Progesterone (P4 or pregn-4-ene-3,20-dione) is the main progestogenic steroid hormone secreted by the female reproductive system and is connected with the female menstrual cycle, pregnancy and embryogenesis.1
The ovaries, placenta and the adrenal glands produce progesterone to regulate the condition of the endometrium (inner lining) of the uterus.2
The terms progestogen, progesterone and progestin are often confused and used interchangeably. However, to clarify, the terms refer to:3
Progestogen (C-21 steroid hormone) - a generic term for a group of hormones that include progesterone (P4), pregnenolone (P5), 17α-hydroxy-pregnenolone, and 17α-hydroxyprogesterone.
Progesterone - a single chemical entity and the primary progestogenic hormone synthesized by the human body.
Progestin - a term used to refer to synthetic progestational agents.
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Fast facts on progesterone
Here are some key points about progesterone. More detail and supporting information is in the main article.
- Progesterone is secreted by the corpus luteum in the ovary, in the placenta and in the adrenal glands.
- If fertilization does not occur, the corpus luteum breaks down and the secretion of progesterone drops significantly.
- If conception occurs, progesterone prepares the tissue lining of the uterus to accept implantation of the fertilized egg and helps to preserve the endometrium.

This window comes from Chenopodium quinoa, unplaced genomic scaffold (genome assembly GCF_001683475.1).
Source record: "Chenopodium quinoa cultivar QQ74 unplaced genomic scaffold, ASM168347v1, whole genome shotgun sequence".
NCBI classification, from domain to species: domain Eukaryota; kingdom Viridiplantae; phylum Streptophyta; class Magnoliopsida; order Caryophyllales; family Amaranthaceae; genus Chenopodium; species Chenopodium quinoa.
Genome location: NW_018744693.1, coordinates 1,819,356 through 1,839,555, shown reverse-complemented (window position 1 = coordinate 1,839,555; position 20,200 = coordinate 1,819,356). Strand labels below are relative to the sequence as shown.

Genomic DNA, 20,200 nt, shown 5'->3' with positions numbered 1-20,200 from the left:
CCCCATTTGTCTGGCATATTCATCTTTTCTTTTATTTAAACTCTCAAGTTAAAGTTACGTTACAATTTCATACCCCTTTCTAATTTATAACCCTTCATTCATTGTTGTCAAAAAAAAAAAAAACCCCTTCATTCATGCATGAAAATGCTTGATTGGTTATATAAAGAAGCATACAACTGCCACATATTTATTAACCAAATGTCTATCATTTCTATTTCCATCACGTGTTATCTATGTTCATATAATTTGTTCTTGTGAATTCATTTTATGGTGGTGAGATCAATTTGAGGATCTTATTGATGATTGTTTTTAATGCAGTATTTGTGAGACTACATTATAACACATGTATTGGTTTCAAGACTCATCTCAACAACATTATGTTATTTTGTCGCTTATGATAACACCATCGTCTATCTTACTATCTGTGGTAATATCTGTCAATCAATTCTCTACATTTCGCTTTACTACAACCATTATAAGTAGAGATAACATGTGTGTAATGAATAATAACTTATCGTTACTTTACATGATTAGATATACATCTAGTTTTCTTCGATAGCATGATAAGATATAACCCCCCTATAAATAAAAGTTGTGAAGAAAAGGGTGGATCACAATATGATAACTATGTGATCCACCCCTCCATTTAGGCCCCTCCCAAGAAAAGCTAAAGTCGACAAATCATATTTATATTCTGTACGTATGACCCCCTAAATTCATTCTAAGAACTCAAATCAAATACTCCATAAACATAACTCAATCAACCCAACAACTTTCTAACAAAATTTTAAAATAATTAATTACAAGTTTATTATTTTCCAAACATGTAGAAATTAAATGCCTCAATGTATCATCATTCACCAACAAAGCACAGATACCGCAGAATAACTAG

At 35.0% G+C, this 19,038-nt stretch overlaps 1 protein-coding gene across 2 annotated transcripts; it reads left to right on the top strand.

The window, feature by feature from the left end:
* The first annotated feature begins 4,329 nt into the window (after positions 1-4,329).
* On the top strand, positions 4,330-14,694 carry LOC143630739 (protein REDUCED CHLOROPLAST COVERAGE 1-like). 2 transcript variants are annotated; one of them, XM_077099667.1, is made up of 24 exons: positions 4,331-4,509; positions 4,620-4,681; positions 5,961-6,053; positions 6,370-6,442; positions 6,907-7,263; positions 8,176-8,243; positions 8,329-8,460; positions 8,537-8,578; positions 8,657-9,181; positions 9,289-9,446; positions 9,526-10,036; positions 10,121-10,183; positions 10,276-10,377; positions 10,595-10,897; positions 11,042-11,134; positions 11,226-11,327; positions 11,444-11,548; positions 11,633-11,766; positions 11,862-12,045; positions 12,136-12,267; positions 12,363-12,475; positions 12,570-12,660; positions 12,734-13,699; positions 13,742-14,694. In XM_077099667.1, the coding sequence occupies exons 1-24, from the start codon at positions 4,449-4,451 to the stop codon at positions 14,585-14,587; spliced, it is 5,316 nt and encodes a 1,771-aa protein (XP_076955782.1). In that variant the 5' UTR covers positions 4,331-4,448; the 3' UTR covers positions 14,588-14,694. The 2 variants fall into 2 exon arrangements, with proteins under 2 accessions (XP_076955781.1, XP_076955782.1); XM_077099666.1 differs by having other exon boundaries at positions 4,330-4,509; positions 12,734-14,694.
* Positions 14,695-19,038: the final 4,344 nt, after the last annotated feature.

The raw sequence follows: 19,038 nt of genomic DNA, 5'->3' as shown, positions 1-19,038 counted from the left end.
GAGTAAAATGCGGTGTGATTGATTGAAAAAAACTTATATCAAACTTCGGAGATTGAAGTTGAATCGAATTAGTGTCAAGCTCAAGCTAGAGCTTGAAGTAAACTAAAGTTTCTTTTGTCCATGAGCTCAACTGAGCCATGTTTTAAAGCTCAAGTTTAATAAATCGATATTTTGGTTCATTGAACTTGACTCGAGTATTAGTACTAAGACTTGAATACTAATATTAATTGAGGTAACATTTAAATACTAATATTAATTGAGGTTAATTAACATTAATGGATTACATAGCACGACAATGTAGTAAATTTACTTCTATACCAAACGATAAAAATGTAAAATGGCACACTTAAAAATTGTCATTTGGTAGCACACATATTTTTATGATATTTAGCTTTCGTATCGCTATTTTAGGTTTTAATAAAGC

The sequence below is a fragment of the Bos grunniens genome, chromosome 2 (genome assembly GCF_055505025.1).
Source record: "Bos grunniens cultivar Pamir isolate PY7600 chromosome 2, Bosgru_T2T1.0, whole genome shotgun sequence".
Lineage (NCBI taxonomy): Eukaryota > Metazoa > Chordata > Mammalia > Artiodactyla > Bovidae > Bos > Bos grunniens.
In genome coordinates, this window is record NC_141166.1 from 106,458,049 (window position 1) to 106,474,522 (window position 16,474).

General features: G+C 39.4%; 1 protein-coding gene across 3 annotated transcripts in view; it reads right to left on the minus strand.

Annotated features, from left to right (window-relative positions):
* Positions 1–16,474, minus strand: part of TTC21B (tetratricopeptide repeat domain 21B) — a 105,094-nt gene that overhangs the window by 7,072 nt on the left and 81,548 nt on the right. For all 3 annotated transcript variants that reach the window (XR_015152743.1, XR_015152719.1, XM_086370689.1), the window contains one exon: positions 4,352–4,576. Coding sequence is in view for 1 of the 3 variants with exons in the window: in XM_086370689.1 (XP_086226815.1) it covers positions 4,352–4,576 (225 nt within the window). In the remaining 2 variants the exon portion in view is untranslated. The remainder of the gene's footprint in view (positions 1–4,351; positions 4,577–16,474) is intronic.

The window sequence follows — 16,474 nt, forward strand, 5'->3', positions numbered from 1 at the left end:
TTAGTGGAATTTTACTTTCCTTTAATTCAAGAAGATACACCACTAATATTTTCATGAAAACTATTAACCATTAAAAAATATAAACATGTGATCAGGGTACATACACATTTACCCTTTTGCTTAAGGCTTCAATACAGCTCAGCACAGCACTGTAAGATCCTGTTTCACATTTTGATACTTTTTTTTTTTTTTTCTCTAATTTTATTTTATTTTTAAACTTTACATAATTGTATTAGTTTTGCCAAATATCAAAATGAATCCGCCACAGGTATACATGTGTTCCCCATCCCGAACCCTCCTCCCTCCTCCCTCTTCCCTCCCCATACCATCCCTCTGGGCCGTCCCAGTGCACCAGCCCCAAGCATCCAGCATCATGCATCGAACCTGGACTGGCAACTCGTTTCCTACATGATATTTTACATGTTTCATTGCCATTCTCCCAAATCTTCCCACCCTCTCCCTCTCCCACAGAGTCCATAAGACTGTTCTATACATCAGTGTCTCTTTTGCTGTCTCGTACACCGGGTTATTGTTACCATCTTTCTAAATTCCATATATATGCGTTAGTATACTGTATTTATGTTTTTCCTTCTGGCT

- The placenta begins progesterone secretion to supplement that of the corpus luteum during pregnancy.
- If ovulation does not occur, the ovaries will not produce progesterone during that cycle.
- Progesterone levels drop sharply during perimenopause.
- Progesterone travels in the blood to reach tissues where there are progesterone receptors.
- Laboratories can produce progesterone. Synthetic steroid hormones with similar properties are called progestin.
- Men's progesterone levels are comparable to those of women during the follicular phase of the menstruation cycle.
- Static progesterone levels could indicate a problem with ovulation and/or menstruation.
What is progesterone?
After the onset of puberty, the ovaries release a single egg each month, alternating the ovary that releases the egg. This process is called ovulation.1
The egg migrates down the fallopian tube in the hope of meeting with a sperm in order to be fertilized.1
The corpus luteum forms from the empty follicle and is a temporary endocrine gland that develops after ovulation during the luteal phase (latter phase of the menstrual cycle).
The hypothalamus signals to the pituitary gland to release follicle stimulating hormone and luteinizing hormone. These hormones are essential to normal reproductive function and formation of the corpus luteum, which becomes the main source of progesterone required to maintain a pregnancy.
The hypothalamus signals to the pituitary gland to release follicle stimulating hormone (FSH) and luteinizing hormone (LH).
After ovulation, progesterone:
- Prepares the endometrium for potential pregnancy so the lining is able to accept and implant a fertilized egg and support its development
- Inhibits muscle contractions of the uterus to avoid the uterine wall rejecting the adhering egg
- Inhibits development of a new follicle.
If fertilization does not occur and no embryo is conceived, the corpus luteum breaks down and the secretion of progesterone drops significantly to stop the growth of the uterine wall. As the lining of the womb is no longer maintained by progesterone from the corpus luteum, the lining breaks away, resulting in menstrual bleeding.